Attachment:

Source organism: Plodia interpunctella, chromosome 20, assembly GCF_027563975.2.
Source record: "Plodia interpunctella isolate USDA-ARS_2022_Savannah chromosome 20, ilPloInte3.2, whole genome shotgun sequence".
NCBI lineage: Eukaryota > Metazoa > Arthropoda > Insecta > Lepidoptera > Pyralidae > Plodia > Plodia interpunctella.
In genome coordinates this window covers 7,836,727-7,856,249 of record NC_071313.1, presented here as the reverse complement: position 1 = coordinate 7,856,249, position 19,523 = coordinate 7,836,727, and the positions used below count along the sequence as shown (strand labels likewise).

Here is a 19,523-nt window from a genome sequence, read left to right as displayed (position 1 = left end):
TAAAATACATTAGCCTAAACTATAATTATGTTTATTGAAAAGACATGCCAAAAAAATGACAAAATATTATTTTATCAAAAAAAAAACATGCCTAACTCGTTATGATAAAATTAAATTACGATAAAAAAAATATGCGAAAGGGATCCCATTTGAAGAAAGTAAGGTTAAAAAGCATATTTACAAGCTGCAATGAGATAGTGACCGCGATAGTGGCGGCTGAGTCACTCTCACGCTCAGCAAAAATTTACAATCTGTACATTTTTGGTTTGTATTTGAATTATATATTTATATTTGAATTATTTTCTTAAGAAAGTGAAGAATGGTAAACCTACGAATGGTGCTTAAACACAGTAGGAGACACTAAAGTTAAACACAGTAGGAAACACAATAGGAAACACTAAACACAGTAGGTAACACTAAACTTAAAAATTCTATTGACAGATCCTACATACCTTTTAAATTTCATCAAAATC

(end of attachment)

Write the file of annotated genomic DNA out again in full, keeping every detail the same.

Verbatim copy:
Source organism: Plodia interpunctella, chromosome 20, assembly GCF_027563975.2.
Source record: "Plodia interpunctella isolate USDA-ARS_2022_Savannah chromosome 20, ilPloInte3.2, whole genome shotgun sequence".
NCBI lineage: Eukaryota > Metazoa > Arthropoda > Insecta > Lepidoptera > Pyralidae > Plodia > Plodia interpunctella.
In genome coordinates this window covers 7,836,727-7,856,249 of record NC_071313.1, presented here as the reverse complement: position 1 = coordinate 7,856,249, position 19,523 = coordinate 7,836,727, and the positions used below count along the sequence as shown (strand labels likewise).

Here is a 19,523-nt window from a genome sequence, read left to right as displayed (position 1 = left end):
TAAAATACATTAGCCTAAACTATAATTATGTTTATTGAAAAGACATGCCAAAAAAATGACAAAATATTATTTTATCAAAAAAAAAACATGCCTAACTCGTTATGATAAAATTAAATTACGATAAAAAAAATATGCGAAAGGGATCCCATTTGAAGAAAGTAAGGTTAAAAAGCATATTTACAAGCTGCAATGAGATAGTGACCGCGATAGTGGCGGCTGAGTCACTCTCACGCTCAGCAAAAATTTACAATCTGTACATTTTTGGTTTGTATTTGAATTATATATTTATATTTGAATTATTTTCTTAAGAAAGTGAAGAATGGTAAACCTACGAATGGTGCTTAAACACAGTAGGAGACACTAAAGTTAAACACAGTAGGAAACACAATAGGAAACACTAAACACAGTAGGTAACACTAAACTTAAAAATTCTATTGACAGATCCTACATACCTTTTAAATTTCATCAAAATC